5 Things Manufacturers Can Learn from the Clorox Breach 


On September 18, 2023, household cleaning product giant, Clorox, sent shockwaves through the industry when it revealed a cyberattack that had occurred a month earlier was still causing significant production disruptions. The attack had damaged critical parts of Clorox’s IT infrastructure, resulting in extensive operational upheaval, despite the implementation of their business continuity plans. Although we cannot definitively confirm it, the incident bore all the hallmarks of a ransomware attack.  


This situation serves as a stark reminder of the growing cybersecurity risks faced by manufacturers due to the increasing integration of Information Technology (IT) and Operational Technology (OT) systems. The impact of a successful cyberattack on manufacturers should not be underestimated, and it is a challenge that is here to stay. According to Statista, in 2022, manufacturing accounted for nearly 25% of all cyberattacks among targeted industries worldwide. 


Five Key Takeaways 

Here are 5 things that we can learn from this event. 

Risk Assessment 

Manufacturers need to prioritize conducting information security risk assessments. These assessments should evaluate the likelihood and potential impact of identified risks on the organization. Additionally, they should identify the technical and administrative controls in place to mitigate these risks. The findings from these assessments enable organizations to allocate their resources effectively, addressing areas with the highest residual risk. Moreover, it can build credibility with stakeholders, securing the necessary investments for critical cybersecurity controls. 

Incident Response Plan 

While preventive controls are crucial, manufacturers should also invest in incident response capabilities. Establishing a Security Incident Response Team (SIRT) and documenting an Incident Response Plan (IRP) is imperative. To ensure preparedness, organizations must conduct incident response tabletop exercises regularly. This practice helps teams refine their response plans to be more prepared for real-world cyber incidents. 

Network Segmentation 

To mitigate the impact of a cybersecurity attack, manufacturers should implement network segmentation. This involves isolating critical operational technology (OT) systems from other internal systems, such as employee workstations, laptops, mobile devices, and servers. Careful restrictions on network communications should be imposed, allowing only necessary connections for required functionality. Such segmentation minimizes the risk of a cyberattack spilling over into the operational technology that drives production processes.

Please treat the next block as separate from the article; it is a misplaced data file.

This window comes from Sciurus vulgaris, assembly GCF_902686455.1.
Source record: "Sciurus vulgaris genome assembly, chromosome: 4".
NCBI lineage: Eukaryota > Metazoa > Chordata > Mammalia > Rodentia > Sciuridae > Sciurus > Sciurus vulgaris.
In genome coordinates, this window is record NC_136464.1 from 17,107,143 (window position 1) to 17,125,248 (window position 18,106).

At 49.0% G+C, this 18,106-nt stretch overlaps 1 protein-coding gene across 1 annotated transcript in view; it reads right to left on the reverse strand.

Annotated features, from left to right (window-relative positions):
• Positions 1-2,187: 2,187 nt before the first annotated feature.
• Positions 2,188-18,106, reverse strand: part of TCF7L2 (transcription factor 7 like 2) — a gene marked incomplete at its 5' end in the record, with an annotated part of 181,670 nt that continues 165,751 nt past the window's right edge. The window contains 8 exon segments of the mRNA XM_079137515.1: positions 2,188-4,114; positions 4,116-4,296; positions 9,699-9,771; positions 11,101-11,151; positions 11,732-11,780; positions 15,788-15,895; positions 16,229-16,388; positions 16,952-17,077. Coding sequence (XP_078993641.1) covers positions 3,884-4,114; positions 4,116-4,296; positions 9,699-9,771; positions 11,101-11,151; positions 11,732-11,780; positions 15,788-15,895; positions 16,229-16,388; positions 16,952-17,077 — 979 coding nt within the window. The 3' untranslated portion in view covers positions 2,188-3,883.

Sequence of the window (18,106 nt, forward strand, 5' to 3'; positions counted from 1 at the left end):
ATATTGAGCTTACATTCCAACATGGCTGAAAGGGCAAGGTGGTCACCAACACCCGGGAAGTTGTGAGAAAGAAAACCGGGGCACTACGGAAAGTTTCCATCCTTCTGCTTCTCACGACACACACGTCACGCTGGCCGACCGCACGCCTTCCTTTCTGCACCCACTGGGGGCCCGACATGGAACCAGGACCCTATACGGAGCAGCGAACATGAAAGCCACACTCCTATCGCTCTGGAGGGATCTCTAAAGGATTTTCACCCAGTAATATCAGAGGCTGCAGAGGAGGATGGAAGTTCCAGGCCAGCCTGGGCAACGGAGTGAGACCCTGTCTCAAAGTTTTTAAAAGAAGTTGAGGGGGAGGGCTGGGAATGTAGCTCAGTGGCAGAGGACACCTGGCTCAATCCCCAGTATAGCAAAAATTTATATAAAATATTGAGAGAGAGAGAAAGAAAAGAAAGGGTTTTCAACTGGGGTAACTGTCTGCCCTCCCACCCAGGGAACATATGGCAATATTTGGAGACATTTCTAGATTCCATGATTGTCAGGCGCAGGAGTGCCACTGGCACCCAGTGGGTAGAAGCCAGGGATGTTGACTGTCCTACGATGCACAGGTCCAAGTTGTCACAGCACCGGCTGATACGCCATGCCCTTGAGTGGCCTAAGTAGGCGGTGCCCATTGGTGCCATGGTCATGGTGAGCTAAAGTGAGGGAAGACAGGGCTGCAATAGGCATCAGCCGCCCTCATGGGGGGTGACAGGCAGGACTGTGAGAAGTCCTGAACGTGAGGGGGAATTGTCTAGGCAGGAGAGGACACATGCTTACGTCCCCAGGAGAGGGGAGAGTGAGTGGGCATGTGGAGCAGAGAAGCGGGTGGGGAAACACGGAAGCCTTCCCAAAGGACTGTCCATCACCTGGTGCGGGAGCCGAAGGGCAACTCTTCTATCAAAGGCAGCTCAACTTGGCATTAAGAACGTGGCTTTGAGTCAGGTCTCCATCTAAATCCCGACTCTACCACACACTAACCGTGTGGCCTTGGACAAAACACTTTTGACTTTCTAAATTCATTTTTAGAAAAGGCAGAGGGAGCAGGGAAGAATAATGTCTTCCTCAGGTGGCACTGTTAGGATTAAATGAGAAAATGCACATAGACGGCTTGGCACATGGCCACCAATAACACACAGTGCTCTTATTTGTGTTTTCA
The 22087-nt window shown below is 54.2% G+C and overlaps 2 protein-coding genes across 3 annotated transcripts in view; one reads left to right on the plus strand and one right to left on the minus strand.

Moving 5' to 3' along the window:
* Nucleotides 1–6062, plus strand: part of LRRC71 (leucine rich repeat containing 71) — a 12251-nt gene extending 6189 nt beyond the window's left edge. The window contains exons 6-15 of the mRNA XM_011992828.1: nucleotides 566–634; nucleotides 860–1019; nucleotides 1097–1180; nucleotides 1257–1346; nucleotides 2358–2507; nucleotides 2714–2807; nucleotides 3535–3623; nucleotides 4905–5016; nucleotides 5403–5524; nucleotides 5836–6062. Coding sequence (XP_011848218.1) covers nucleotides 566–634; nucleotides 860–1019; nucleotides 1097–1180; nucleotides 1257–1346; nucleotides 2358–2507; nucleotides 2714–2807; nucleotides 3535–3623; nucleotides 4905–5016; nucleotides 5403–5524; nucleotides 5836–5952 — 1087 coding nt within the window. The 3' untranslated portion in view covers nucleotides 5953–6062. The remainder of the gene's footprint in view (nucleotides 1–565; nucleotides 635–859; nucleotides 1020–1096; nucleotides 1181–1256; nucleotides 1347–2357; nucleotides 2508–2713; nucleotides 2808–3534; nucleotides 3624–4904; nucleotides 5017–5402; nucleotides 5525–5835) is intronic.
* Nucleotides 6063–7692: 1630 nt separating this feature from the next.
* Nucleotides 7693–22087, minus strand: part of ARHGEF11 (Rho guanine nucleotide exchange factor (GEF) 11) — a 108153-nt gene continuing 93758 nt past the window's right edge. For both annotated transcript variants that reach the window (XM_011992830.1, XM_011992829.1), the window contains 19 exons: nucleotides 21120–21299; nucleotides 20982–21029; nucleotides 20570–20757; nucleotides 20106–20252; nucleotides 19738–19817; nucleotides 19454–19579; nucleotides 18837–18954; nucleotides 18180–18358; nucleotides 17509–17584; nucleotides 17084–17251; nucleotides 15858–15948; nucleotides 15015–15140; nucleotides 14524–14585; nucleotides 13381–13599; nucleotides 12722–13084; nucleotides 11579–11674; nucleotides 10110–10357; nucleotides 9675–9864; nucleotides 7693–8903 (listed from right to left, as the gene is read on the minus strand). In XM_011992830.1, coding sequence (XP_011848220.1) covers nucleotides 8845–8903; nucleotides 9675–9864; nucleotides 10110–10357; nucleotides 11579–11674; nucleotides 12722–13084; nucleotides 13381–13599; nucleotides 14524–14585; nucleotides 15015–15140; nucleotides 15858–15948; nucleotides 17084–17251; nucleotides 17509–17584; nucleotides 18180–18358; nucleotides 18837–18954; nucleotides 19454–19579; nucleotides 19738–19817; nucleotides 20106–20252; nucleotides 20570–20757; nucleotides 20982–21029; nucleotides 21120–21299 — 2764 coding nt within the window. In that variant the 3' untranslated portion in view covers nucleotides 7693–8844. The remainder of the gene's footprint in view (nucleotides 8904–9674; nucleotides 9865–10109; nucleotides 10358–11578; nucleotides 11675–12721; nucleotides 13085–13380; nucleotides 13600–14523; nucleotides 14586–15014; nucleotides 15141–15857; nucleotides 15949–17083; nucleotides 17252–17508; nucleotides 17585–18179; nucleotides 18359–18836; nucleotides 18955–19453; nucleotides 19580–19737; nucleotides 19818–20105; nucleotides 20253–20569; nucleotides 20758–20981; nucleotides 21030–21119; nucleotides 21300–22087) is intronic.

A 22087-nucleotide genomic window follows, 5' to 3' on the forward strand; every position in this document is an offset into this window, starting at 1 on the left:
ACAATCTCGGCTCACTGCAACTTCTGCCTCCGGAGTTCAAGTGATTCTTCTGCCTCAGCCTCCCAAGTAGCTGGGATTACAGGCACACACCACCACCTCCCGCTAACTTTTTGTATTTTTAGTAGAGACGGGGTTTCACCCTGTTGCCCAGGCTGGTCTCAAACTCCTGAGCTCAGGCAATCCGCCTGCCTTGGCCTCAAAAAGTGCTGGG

User Awareness 

user awareness cyber breach

According to the 2023 Verizon Data Breach Investigation Report, the human element plays a role in 82% of data breaches, often through methods like email phishing and other forms of social engineering. Manufacturers need to invest in ongoing user awareness programs that provide short, interactive training to employees. These programs should also include periodic social engineering tests to assess and employees’ abilities to identify and report suspicious emails and other social engineering attempts. 

Business Continuity 

Manufacturers should establish a robust Business Continuity Program (BCP) as part of their cybersecurity strategy. A critical component of this program is the Business Impact Analysis (BIA), which identifies essential business functions and their dependencies, including technological aspects like network infrastructure and applications. The BIA assesses the impact of unavailability for each critical process and sets Recovery Time Objectives (RTOs) and Recovery Point Objectives (RPOs). With this information, IT leaders can design recovery capabilities tailored to meet the business’s needs. 

Securing Your Manufacturing Company: Key Lessons from the Clorox Breach 

The Clorox cyberattack serves as a forecast of the challenges manufacturers face in today’s digitally interconnected world. The lessons learned from this incident are important. By conducting risk assessments, building incident response plans, implementing network segmentation, enhancing user awareness, and establishing business continuity programs, manufacturers can reinforce their defenses against cyber threats. In a landscape where cyberattacks show no signs of slowing down, best practices like these are essential to safeguarding operations, reputation, and the bottom line.  Don’t wait until it’s too late. Contact Hartman Executive Advisors today to discuss how we can help your manufacturing company improve its cybersecurity and safeguard its operations, reputation, and bottom line. 


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